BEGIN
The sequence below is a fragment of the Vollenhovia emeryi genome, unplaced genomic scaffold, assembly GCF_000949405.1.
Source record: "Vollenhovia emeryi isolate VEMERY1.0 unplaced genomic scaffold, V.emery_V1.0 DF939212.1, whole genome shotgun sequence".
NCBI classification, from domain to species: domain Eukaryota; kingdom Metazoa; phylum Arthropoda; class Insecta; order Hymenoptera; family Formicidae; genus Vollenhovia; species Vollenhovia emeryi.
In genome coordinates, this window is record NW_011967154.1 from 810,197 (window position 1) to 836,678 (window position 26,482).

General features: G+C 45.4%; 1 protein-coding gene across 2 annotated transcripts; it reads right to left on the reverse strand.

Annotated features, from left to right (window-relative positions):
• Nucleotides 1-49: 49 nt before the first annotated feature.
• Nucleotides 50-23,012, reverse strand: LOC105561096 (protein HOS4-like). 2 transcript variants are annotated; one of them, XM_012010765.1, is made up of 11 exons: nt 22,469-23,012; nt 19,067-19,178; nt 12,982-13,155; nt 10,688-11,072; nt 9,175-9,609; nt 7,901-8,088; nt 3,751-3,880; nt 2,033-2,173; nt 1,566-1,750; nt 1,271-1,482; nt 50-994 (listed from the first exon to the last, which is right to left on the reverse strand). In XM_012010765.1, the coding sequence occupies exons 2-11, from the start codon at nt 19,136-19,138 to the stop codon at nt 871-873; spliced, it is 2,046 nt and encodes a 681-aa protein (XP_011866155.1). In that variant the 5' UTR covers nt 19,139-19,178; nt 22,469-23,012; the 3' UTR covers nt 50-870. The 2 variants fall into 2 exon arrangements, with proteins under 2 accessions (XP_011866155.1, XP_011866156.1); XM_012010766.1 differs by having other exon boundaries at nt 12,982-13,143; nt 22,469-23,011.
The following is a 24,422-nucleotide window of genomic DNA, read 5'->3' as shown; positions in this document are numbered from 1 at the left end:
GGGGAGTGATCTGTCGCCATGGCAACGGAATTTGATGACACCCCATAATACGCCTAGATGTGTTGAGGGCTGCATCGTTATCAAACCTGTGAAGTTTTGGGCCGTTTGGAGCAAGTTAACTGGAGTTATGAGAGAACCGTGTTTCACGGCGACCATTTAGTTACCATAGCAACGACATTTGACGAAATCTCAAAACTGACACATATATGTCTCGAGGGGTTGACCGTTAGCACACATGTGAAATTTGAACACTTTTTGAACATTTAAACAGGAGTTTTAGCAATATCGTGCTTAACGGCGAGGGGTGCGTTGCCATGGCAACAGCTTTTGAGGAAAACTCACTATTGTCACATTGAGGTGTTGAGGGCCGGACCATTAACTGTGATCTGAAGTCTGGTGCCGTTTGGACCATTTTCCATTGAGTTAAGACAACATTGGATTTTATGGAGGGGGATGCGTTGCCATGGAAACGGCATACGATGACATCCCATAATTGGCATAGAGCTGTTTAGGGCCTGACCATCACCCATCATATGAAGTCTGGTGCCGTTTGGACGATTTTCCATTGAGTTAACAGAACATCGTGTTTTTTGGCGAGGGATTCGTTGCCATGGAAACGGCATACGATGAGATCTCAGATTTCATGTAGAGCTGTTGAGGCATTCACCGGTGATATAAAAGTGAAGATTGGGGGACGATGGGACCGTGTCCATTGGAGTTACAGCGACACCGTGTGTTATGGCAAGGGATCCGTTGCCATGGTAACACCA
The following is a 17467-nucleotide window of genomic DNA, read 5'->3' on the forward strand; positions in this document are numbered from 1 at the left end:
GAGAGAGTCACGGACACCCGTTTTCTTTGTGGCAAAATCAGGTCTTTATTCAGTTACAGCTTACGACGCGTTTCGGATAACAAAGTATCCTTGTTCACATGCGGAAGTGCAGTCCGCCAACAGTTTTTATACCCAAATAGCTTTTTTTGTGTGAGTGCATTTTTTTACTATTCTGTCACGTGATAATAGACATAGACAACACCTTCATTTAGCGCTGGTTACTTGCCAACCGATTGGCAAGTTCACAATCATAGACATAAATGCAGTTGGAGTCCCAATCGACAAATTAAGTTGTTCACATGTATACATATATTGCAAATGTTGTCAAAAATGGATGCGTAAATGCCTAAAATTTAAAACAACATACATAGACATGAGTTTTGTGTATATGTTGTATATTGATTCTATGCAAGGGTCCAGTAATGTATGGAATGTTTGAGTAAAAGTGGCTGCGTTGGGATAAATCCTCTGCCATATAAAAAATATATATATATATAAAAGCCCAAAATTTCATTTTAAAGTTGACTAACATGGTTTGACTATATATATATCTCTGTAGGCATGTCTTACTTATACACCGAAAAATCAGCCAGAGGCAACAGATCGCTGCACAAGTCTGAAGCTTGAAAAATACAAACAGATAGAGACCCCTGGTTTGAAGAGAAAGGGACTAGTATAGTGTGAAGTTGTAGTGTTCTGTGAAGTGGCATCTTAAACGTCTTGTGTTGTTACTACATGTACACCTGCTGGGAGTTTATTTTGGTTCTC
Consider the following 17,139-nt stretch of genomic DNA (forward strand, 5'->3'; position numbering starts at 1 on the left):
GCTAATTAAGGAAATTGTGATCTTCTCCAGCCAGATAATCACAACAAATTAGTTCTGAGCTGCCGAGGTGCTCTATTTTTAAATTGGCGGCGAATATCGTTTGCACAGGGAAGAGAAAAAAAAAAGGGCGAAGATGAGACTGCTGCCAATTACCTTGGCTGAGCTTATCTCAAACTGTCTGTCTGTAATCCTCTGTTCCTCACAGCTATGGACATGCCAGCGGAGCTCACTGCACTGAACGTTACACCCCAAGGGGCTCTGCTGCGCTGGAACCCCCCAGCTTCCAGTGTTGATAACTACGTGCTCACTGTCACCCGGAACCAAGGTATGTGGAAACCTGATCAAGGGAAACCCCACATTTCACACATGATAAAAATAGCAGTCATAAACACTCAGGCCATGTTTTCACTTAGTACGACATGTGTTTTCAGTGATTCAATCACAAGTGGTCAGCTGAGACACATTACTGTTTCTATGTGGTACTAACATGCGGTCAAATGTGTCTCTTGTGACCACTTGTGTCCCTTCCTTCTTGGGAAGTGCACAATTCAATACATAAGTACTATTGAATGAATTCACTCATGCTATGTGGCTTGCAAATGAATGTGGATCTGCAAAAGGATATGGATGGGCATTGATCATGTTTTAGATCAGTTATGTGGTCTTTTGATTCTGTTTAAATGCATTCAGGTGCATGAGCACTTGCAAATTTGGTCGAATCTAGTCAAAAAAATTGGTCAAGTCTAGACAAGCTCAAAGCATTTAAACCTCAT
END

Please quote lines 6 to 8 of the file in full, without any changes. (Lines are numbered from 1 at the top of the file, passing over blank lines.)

Annotated features, from left to right (window-relative positions):
• Nucleotides 1-49: 49 nt before the first annotated feature.
• Nucleotides 50-23,012, reverse strand: LOC105561096 (protein HOS4-like). 2 transcript variants are annotated; one of them, XM_012010765.1, is made up of 11 exons: nt 22,469-23,012; nt 19,067-19,178; nt 12,982-13,155; nt 10,688-11,072; nt 9,175-9,609; nt 7,901-8,088; nt 3,751-3,880; nt 2,033-2,173; nt 1,566-1,750; nt 1,271-1,482; nt 50-994 (listed from the first exon to the last, which is right to left on the reverse strand). In XM_012010765.1, the coding sequence occupies exons 2-11, from the start codon at nt 19,136-19,138 to the stop codon at nt 871-873; spliced, it is 2,046 nt and encodes a 681-aa protein (XP_011866155.1). In that variant the 5' UTR covers nt 19,139-19,178; nt 22,469-23,012; the 3' UTR covers nt 50-870. The 2 variants fall into 2 exon arrangements, with proteins under 2 accessions (XP_011866155.1, XP_011866156.1); XM_012010766.1 differs by having other exon boundaries at nt 12,982-13,143; nt 22,469-23,011.